Marijuana Decriminalization Becomes Reality

Image of marijuana leaf on top of money.

The decriminalization of marijuana in New Jersey took two significant steps forward as the Governor signed legislation which significantly liberalizes cannabis law and the Attorney General issued a directive to prosecutors to dismiss certain categories of marijuana offenses.

On Tuesday, Governor Phil Murphy signed the New Jersey Cannabis Regulatory, Enforcement Assistance, and Marketplace Modernization Act and marijuana decriminalization laws. The Act is 216 pages long and places some significant conditions on legalization, so it will undoubtedly require some time for law enforcement, attorneys, and courts to identify and resolve all of the issues lying in wait.

However, in the meantime, Attorney General Gurbir Grewal issued Law Enforcement Directive No. 2021-1, which directs state, county, and municipal prosecutors to dismiss the following pending marijuana-related charges for conduct which occurred on or before February 22, 2021:

  • 2C: 25-5(b)(12) Distribution of Marijuana or hashish
  • 2C:35-10(a)(3) Possession of marijuana or hashish
  • 2C:35-10(a)(4) Possession of marijuana or hashish
  • 2C:35-10(b) Under the influence (with respect to marijuana or hashish only)
  • 2C:35-10(c) Failure to properly dispose CDS (with respect to marijuana or hashish only)
  • 2C:36-2 Possession of paraphernalia (with respect to marijuana or hashish only)
  • 2C:36A-1 Disorderly persons or petty disorderly persons offenses subject to conditional discharge pursuant to this section
  • 39:4-49.1 Possession of CDS in a vehicle (with respect to marijuana or hashish only)

The directive applies to adult and juvenile defendants. Prosecutors are to move to dismiss the charges at the next court proceeding. Defendants with other charges in addition to those above are still subject to prosecution on the charges not affected by this directive. Previously the A.G. had directed prosecutors to seek adjournments of certain marijuana related offenses. The new directive supersedes those directives.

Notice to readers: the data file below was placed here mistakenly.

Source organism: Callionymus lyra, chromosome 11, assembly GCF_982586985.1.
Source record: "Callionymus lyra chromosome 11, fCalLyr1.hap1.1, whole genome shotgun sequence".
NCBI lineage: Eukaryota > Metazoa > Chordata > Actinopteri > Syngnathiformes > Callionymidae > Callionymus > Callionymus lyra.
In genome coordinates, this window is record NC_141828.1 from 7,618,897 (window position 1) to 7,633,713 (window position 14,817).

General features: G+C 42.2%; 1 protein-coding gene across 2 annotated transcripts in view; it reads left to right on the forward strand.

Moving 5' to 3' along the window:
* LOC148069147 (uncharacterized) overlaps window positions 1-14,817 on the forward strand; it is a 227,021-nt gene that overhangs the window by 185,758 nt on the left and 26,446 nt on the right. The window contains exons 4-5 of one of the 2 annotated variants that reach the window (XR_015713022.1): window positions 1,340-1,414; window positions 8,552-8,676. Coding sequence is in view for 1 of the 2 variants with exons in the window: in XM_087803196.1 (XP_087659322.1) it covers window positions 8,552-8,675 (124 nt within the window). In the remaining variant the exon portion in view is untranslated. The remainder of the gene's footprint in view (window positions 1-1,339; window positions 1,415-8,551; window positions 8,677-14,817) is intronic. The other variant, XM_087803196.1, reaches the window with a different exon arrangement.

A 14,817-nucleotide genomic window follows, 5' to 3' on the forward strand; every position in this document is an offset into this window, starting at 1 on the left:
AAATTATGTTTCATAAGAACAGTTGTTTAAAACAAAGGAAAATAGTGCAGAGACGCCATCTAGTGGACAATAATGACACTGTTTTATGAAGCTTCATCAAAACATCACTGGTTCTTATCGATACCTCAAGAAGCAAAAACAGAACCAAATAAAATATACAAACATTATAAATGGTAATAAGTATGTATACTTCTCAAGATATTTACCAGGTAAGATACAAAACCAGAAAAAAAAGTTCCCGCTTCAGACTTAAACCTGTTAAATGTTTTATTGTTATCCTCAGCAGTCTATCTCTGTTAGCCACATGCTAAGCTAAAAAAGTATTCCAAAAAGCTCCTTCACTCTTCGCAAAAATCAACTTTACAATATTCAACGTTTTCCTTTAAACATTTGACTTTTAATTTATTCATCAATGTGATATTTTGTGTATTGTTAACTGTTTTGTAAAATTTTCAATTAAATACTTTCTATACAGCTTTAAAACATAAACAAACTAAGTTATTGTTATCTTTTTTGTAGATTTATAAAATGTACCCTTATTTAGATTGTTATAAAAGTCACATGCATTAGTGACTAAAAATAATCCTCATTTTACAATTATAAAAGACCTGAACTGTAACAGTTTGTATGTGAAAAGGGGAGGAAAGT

The Directive also notes that pursuant to the new legislation, the Administrative Office of the Courts (AOC) will vacate any guilty verdict, plea, diversionary program (pre-trial intervention, conditional discharge, conditional dismissal), or other entry of guilt of the offenses listed above which occurred on or before February 22, 2021. The AOC will also vacate any conviction, remaining sentence, ongoing supervision, and unpaid court-ordered financial assessments of any person who is or will be serving a sentence of incarceration, probation, parole, or other form of community supervision for the above-listed charges which occurred on or before February 22.

It is unclear whether and when the AOC will implement the “automatic” expungement that legislators promised for past and present marijuana-related offenses subject to the new legislation. Although expungement reform legislation was enacted last year, the AOC and municipal courts interpreted the law , the Governor delayed certain milestones due to COVID and the lockdowns, and the administrative bureaucracies of state agencies have imposed extraordinary delays for even traditional expungements. A person with current charges or a record of marijuana offenses should consult an experienced criminal defense attorney as to what options are available to them.

Look for updates to this blog as questions regarding the implementation of the new legislation are resolved.